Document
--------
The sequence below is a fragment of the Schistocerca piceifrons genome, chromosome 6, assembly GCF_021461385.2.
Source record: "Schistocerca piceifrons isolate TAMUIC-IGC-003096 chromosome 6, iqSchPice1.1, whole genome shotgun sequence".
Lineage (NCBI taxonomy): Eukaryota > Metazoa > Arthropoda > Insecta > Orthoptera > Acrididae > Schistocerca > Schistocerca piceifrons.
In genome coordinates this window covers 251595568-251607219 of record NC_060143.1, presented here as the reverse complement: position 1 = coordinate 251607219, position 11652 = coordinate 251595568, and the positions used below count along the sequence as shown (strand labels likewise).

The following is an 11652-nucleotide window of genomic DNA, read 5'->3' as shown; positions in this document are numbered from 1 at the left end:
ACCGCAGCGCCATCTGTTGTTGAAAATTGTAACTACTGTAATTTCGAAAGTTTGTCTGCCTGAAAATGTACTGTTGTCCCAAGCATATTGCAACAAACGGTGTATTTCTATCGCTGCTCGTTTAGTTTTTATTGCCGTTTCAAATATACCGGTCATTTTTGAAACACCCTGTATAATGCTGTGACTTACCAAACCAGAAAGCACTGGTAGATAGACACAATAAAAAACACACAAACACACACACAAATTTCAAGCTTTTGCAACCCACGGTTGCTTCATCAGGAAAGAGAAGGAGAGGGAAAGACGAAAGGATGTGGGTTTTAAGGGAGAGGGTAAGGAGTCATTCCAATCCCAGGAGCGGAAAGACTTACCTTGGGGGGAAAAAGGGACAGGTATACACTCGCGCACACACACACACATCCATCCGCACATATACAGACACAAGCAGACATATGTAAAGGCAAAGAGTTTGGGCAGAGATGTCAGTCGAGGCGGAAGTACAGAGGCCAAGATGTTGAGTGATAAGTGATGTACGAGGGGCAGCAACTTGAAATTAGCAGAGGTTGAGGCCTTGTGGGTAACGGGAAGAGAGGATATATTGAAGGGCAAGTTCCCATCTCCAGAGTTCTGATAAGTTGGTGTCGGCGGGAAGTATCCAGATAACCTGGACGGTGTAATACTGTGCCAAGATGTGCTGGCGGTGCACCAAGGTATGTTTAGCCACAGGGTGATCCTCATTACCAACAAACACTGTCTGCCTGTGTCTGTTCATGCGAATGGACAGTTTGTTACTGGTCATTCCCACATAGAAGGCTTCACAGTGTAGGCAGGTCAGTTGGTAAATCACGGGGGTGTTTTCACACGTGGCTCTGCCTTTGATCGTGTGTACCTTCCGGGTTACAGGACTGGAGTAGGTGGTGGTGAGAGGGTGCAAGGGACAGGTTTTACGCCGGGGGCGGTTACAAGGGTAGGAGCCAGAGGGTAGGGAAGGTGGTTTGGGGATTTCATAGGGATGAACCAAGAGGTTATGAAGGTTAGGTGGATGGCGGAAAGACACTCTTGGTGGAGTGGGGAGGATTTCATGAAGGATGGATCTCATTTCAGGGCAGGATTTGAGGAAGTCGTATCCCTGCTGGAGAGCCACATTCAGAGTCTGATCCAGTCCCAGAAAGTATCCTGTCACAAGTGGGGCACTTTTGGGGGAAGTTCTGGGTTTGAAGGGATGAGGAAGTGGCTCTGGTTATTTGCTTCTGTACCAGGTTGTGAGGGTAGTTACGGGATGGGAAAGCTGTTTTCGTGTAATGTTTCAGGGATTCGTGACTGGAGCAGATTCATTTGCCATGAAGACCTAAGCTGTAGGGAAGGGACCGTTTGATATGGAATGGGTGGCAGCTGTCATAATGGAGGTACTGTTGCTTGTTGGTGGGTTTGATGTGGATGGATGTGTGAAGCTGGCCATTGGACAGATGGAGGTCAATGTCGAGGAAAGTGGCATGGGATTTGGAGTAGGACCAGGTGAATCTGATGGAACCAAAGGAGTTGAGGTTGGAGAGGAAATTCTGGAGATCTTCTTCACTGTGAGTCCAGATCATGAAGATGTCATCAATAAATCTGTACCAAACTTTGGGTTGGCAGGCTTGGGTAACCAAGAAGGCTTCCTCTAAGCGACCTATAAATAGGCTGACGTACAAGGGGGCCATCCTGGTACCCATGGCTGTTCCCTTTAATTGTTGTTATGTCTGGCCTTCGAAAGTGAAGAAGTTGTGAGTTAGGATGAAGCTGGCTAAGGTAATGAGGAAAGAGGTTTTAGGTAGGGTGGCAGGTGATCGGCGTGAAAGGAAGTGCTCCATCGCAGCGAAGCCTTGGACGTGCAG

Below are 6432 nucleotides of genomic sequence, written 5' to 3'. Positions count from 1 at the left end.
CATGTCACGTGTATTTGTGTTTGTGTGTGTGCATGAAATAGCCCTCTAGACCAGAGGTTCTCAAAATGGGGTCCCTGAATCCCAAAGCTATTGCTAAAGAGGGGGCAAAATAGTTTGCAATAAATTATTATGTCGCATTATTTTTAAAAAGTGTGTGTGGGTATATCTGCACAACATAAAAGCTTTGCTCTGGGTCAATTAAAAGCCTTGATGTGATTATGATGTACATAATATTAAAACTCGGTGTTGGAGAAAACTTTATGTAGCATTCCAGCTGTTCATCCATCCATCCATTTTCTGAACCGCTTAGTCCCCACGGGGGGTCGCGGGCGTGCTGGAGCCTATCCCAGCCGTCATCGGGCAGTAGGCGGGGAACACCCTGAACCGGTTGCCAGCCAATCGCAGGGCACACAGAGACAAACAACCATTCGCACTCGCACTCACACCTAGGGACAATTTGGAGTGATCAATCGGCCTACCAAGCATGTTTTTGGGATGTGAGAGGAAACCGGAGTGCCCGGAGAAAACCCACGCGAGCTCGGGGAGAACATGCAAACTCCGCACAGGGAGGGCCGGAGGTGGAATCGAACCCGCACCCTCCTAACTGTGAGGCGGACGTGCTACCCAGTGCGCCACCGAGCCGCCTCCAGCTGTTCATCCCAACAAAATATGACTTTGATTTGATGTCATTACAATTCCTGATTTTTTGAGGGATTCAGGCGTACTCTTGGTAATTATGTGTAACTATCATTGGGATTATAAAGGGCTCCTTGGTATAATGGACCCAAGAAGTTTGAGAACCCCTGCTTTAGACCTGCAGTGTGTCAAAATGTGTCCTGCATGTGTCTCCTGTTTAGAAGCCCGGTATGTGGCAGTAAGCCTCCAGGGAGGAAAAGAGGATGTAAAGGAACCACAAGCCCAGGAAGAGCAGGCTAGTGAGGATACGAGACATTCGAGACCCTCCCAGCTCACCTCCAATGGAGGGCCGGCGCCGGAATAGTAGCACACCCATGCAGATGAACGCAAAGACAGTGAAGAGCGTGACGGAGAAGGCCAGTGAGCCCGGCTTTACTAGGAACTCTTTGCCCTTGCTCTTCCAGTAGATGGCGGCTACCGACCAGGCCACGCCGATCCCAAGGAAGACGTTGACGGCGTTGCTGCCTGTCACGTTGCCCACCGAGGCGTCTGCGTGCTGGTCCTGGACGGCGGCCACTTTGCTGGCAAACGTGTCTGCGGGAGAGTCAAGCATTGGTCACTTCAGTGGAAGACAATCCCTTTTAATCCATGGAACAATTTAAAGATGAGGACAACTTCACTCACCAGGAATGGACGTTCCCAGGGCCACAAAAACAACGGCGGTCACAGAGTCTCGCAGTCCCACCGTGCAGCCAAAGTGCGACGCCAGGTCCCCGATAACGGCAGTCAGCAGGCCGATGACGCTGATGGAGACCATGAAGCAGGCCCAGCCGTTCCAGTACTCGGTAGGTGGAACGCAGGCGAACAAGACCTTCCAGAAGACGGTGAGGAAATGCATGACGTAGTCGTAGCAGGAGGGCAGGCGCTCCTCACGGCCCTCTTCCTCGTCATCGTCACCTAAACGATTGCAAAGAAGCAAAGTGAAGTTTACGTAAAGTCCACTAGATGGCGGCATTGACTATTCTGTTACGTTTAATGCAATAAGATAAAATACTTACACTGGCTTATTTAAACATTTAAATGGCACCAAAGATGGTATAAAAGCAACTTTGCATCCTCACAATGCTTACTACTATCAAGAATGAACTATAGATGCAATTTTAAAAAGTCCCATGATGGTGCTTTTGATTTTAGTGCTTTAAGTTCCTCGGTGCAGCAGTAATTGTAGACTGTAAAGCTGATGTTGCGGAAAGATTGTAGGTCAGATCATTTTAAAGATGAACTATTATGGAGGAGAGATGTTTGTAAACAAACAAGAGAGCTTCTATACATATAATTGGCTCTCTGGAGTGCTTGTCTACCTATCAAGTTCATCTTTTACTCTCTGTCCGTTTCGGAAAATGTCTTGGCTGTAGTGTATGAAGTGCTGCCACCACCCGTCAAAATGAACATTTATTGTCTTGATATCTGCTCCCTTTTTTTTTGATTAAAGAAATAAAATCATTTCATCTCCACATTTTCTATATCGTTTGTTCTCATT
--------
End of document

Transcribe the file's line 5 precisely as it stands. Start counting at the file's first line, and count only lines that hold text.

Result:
The following is an 11652-nucleotide window of genomic DNA, read 5'->3' as shown; positions in this document are numbered from 1 at the left end: